Granted, $120,000, or $135,00, is far from a CEO-level salary these days. And if you live in a high-cost area like New York City, your income is probably stretched. Being limited by your 401(k) only makes it more difficult to build financial security.

There are ways around your company’s plan limits, though neither is easy or, frankly, realistic, says Craig Eissler, a certified financial planner with Halbert Hargrove in Houston. Your company could set up what it known as a safe harbor plan, which would allow them to sidestep the IRS rules, but that would mean getting your employer to kick in more money for contributions. Or you could lobby your lower-paid co-workers to contribute more to the plan, which would allow higher-paid employees to save more too. Not too likely.

Better to focus on other options for pumping up your retirement savings, says Eissler. For starters, the highly compensated limits don’t apply to catch-up contributions, so if you are over 50, you can put another $6,000 a year in your 401(k). Also, if your wife is eligible for a 401(k) or other retirement savings plan through her employer, she should max it out. If she doesn’t have a 401(k), she can contribute to a deductible IRA and get a tax break—for 2015, she can contribute as much as $5,500, or $6,500 if she is over 50.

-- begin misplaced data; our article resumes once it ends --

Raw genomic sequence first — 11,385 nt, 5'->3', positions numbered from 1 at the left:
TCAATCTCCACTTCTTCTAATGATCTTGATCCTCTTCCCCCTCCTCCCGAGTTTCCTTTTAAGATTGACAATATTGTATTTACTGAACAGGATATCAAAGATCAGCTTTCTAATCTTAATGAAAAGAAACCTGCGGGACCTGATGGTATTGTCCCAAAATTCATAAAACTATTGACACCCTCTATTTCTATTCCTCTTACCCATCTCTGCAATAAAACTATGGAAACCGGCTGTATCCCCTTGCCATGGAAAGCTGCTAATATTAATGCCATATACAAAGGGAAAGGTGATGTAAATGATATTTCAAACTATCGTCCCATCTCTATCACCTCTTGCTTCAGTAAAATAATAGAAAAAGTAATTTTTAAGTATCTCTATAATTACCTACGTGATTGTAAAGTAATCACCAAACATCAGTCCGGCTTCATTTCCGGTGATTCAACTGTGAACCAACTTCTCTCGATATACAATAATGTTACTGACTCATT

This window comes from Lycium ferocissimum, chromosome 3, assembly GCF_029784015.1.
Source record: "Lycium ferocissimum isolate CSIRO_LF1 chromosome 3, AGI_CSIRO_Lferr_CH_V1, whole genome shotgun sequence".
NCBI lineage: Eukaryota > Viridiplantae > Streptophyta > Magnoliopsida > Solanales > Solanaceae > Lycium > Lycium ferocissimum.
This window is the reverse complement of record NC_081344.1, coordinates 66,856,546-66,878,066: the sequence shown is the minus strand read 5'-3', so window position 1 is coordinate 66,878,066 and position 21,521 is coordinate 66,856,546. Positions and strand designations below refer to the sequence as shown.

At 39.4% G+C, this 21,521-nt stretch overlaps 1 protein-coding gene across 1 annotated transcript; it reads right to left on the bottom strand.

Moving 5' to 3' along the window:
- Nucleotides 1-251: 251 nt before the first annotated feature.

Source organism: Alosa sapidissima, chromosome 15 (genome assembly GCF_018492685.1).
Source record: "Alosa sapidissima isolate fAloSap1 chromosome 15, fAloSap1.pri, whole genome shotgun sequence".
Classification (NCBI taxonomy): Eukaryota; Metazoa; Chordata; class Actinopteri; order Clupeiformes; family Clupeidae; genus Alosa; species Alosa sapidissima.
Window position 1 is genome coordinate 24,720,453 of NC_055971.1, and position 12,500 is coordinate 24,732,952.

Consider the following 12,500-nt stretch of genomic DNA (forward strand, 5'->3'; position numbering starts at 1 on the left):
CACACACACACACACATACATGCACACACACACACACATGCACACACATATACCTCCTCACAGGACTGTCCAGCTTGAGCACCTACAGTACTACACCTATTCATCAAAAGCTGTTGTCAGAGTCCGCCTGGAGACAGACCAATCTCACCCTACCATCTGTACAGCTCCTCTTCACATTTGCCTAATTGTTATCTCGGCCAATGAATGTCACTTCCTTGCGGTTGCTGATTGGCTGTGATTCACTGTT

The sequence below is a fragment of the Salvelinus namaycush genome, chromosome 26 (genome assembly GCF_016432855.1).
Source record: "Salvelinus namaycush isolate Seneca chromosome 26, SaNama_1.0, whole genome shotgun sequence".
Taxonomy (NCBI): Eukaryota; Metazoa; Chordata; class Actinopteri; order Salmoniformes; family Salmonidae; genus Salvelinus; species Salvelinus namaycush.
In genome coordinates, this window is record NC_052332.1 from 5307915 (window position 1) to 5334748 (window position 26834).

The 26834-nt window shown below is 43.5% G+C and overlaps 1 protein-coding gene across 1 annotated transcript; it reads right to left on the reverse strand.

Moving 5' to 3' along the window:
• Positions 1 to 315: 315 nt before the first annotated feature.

You can also contribute to an IRA, though you don’t qualify for a full tax deduction. That’s because you have a 401(k) and a combined income of $188,000. Couples who have more than $118,000 a year in modified adjusted gross income and at least one spouse with an employer retirement plan aren’t eligible for the tax break.